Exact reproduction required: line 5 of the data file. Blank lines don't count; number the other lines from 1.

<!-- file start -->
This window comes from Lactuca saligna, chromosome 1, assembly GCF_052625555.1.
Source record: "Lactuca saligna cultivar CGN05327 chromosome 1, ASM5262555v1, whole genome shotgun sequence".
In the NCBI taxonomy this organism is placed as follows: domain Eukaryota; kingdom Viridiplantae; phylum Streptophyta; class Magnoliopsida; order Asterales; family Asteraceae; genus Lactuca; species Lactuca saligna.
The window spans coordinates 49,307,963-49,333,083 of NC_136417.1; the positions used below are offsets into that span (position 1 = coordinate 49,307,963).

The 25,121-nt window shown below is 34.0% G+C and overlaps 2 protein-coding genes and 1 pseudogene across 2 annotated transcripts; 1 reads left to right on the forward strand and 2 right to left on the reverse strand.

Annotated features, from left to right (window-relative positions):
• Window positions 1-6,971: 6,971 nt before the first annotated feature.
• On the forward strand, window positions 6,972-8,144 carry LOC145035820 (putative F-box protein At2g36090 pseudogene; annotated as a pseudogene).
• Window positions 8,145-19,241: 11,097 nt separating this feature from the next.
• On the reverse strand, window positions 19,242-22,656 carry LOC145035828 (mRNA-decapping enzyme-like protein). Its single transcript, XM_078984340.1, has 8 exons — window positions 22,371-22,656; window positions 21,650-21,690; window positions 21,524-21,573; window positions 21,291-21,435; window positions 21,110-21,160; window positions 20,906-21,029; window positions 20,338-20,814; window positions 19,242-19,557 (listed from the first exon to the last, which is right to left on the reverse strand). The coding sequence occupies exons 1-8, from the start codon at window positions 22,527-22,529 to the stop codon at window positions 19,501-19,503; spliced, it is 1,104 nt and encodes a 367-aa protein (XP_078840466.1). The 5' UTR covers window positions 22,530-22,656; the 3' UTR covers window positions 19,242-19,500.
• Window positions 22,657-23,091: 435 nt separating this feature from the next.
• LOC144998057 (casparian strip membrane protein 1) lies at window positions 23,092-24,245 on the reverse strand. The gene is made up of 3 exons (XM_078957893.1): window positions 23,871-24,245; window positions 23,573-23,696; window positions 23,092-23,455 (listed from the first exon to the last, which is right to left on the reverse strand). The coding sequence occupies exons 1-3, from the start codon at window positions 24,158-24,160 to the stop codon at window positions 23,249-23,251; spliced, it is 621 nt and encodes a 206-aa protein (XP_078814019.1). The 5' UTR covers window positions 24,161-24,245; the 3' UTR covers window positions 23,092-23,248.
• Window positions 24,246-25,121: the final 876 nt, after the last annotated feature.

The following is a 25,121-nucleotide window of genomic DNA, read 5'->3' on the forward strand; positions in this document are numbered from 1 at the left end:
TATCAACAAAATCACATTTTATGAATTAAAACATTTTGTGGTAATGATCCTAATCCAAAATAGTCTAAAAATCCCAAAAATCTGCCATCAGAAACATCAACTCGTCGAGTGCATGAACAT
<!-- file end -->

The 25,121-nt window shown below is 34.0% G+C and overlaps 2 protein-coding genes and 1 pseudogene across 2 annotated transcripts; 1 reads left to right on the forward strand and 2 right to left on the reverse strand.